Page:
It should be noted that if you’ve got a little more time on your hands, and you like to golf, South Lake Tahoe offers a great contrast to the desert beauty of Mesquite. There, you’ll find Edgewood Tahoe Resort, which offers the only waterfront golfing on all of Lake Tahoe, and is in its own right a bucket list course. Maybe next time we won’t buy so much from the Clown Motel and actually have the cash to check it out. Whoops.
Either way, the lake was well worth the detour, and gave us the energy needed to make the final, 45-minute push to Reno. Which, as we soon found out, more than lives up to the moniker of the ‘Biggest Little City in the World’. It’s a whole lot more than the little sibling of Vegas, and is way more accessible to boot.
Arriving at the Whitney Peak Hotel, we were surprised to see that it had ditched the whole ‘cigarettes and slot machines’ vibe of the vast majority of lodgings in the state. Instead, the hotel opts for a health-forward approach, even going as far as implementing a full-scale climbing gym for all skill levels. Not that we used it, but hey, we have friends that would jump on that in a heartbeat.
The downtown area is easily the most ‘the way we were’ area of the city. With multiple casino resorts in one strip, we got the feeling that it would have been very fun in like the 80s. After all, Circus Circus Reno got some love in the recent FX-series Under the Banner of Heaven.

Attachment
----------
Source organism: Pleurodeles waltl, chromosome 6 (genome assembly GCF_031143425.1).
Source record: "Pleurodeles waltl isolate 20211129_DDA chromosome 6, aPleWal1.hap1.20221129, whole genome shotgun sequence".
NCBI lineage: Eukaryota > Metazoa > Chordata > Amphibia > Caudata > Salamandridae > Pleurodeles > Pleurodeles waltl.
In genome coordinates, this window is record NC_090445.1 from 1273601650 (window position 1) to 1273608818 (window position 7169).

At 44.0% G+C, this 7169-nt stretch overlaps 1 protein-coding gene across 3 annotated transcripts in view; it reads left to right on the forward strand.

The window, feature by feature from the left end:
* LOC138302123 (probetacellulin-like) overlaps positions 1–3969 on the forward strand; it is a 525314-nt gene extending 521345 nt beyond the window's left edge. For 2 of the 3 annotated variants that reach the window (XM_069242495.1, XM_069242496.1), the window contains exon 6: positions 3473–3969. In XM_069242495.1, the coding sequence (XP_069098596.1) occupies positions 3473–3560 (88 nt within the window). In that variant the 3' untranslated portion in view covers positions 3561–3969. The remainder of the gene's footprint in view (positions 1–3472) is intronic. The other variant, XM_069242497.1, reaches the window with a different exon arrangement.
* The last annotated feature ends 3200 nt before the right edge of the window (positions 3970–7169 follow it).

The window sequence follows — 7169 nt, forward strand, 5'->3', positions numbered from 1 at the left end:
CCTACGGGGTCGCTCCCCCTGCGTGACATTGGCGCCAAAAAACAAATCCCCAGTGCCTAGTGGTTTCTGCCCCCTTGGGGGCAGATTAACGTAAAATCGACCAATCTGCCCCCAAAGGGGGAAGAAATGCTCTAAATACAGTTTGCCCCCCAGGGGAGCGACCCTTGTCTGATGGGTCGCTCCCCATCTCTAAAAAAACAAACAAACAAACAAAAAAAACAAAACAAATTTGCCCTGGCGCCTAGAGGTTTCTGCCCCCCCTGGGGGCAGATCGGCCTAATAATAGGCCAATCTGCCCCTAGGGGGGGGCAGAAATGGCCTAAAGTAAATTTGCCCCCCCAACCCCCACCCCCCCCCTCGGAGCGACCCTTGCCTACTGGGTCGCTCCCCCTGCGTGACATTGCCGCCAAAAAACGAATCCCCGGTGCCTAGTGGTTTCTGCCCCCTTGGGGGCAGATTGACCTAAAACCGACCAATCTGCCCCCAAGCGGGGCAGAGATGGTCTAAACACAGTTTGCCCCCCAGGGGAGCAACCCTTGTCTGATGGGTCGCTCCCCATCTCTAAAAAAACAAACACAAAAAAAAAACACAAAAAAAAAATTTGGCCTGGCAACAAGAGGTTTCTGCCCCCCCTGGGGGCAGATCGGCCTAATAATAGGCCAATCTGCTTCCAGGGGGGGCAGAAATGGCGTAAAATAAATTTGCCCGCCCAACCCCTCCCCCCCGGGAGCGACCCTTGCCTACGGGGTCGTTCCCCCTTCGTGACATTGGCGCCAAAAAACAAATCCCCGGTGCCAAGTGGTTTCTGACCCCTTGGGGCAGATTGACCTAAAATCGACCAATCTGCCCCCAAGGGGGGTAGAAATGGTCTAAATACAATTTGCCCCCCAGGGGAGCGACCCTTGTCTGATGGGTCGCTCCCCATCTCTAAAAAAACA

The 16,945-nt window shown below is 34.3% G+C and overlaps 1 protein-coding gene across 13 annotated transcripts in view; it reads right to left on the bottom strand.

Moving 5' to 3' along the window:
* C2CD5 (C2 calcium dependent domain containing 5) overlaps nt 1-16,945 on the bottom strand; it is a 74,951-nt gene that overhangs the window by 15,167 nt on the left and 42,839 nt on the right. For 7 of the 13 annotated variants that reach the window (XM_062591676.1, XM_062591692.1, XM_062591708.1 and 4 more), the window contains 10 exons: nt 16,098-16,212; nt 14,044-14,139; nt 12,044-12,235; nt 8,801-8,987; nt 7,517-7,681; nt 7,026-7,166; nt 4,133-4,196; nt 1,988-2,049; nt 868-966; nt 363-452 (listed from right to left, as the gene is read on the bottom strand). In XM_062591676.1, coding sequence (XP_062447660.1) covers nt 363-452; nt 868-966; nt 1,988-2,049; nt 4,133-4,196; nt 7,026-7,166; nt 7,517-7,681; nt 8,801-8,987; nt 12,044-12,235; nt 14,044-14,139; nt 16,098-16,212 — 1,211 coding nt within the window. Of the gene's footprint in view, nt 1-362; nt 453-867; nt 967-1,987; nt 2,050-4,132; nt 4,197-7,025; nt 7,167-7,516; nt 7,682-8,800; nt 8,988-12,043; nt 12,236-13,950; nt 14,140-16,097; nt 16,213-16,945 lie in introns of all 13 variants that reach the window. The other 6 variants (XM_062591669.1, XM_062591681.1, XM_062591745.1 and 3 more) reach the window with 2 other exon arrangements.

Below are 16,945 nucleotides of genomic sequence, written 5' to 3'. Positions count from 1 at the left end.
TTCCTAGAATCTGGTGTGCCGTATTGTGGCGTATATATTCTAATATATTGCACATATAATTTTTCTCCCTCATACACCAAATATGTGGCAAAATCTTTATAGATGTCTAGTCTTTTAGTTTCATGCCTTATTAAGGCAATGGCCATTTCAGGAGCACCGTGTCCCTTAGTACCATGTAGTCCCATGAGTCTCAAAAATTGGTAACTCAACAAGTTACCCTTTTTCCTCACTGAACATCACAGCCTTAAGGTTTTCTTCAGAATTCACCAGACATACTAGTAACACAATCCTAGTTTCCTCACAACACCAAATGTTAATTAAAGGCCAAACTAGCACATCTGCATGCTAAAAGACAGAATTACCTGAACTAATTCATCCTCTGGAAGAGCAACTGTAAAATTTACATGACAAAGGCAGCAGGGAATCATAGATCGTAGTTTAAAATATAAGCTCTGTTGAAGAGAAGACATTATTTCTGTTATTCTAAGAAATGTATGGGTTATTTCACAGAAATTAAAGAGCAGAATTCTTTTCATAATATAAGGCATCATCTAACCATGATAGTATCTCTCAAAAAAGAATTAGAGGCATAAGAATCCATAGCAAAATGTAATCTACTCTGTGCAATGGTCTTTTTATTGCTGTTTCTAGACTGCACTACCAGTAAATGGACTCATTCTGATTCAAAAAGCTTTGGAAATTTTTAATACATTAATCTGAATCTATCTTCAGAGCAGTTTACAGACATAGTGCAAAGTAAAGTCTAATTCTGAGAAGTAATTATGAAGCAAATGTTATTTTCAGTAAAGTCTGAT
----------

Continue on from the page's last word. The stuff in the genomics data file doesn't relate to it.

Luckily, the city is more resilient than its core, and the surrounding neighborhoods have become hotbeds for arts, culture, and dining opportunities. Within a short walk from the hotel, you’ll find one of the world’s best collections of rare and historic cars, the only accredited art museum in the state (and the one behind the famous Seven Magic Mountains) and great shopping opportunities. Fun fact- you know those famous giant rings on Vancouver’s Sunset Beach? The Nevada Museum of Art has a sister installation out front.
And while Reno does have some great diner options, we found a food and drink scene that was far more, uh, evolved than chicken-fried steak. For lunch, we suggest checking out Noble Pie Parlor, which is arguably one of the frontrunners in the evolution of the city’s culinary explosion. It’s no wonder the spot has been featured (quite lovingly, we might add) on Diners, Drive-Ins, and Dives. Want to eat like Guy Fieri? Order the T-Pane pizza, and don’t forget to grab some meatballs on the side.
The final meal of the trip proved to be the best, though. Pignic Pub & Patio, located in a restored 1916 manor, was the epitome of the high/low quality that was the focus of our trip. Here, you’ll find elevated takes on the classics, like hot wings that sub Tabasco for gochujang, or a Cuban sandwich that’ll have you feeling like Jon Favreau in Chef.
The drinks were even better. Thanks to owner Trevor Leppek’s unabashed enthusiasm for (and longtime involvement in) the community, the menu ranges from tiki-style slushies, to perfectly crafted Old Fashioneds, and everything in between. Seriously, we’ve never been to a place where you can grab a glass of local beer for well under $10, and follow that up with a little bit of Old Rip Van Winkle. The passion overflows, and all it takes to find that perfect option is a quick convo with the staff.
Overall, this road trip through Nevada blew our expectations away. From the glamor of Vegas, to the stunning scenery, to the off-the-beaten-path roadside stops, we’ll be looking for excuses to come back for years to come.
The author of this article was hosted by Travel Nevada during their stay.